The hon. Gentleman spoke to the amendment in his usual pleasant manner and style, hut he used fairly strong language, calling the Bill an absurdity and the argument that we should lift the restrictions on the more rural parts of the estate preposterous. With respect, his argument contains a slight illogicality. The main restriction that the Bill seeks to repeal is the 99-year restriction on anything in the manner of a building lease with which the Duchy is still fettered. He says that there is not the slightest prospect of the Duchy ever wanting to give a lease for more than 99 years in the moors of Goathland. He then says that because of that we should keep a restriction legally to prevent the Duchy from granting a lease for more than 99 years.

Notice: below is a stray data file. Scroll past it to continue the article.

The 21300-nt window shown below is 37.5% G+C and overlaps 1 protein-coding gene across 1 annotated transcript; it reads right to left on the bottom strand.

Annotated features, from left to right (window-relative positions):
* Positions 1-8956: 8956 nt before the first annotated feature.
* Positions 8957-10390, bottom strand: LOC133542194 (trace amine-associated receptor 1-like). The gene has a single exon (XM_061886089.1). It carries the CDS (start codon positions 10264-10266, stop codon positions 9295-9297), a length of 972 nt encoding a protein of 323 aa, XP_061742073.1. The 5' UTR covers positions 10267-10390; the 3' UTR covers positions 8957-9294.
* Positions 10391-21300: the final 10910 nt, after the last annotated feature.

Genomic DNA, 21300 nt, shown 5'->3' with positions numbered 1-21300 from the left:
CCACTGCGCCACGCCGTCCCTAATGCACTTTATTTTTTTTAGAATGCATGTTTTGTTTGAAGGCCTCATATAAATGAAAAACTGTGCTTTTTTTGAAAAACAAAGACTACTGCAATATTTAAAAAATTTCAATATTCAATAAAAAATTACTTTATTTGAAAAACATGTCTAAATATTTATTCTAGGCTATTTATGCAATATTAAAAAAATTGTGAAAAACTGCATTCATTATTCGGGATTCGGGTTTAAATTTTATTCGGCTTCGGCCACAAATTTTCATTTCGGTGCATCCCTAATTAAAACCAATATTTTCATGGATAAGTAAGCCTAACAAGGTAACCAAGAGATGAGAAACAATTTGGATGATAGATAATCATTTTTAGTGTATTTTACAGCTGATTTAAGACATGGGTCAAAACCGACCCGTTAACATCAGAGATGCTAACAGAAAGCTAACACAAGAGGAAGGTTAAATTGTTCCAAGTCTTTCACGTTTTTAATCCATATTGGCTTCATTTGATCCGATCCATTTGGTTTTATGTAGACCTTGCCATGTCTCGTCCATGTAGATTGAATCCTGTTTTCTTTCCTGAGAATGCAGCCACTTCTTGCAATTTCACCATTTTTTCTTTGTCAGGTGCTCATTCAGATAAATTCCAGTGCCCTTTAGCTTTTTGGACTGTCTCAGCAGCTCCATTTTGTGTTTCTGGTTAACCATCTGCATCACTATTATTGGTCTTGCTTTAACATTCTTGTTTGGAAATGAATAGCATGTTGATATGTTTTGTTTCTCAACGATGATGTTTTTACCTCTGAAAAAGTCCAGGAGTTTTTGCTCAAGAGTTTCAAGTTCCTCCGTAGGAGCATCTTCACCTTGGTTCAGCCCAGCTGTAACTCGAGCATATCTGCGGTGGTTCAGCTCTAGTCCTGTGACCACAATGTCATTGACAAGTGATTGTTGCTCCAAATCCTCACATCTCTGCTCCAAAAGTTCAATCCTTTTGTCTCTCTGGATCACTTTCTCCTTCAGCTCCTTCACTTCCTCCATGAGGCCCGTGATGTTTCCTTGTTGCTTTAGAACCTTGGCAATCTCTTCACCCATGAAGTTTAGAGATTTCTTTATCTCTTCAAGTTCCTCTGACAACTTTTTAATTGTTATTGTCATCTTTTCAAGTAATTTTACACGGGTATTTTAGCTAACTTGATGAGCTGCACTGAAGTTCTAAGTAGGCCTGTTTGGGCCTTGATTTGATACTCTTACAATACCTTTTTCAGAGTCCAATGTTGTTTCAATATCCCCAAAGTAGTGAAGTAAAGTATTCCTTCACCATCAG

The hon. Gentleman demands that we maintain the present restrictions in the law for those parts of the estate where he says they are meaningless and ineffective anyway. It is probably true that most of the 19th century provisions have never had the slightest effect upon the behaviour of the Duchy in the moorlands of south Wales and north Yorkshire, the agricultural estates of Cheshire and Lancashire or the large tracts that the hon. Gentleman described. It would be nonsense for the Bill removing the restrictions to apply only to London and Harrogate. I now realise the logic of that rather curious geographical definition.
The hon. Gentleman sought to identify the urban part of the estate, where he thinks that the repeal of the restrictions might have some relevance. As he conceded, he has not mentioned all the urban areas; he mentioned Bradford, Leicester and Leeds in passing in his own list. In addition, we have property on the outskirts of Crewe, Pontefract and Newcastle-under-Lyme. Furthermore, the Duchy is perfectly free to acquire—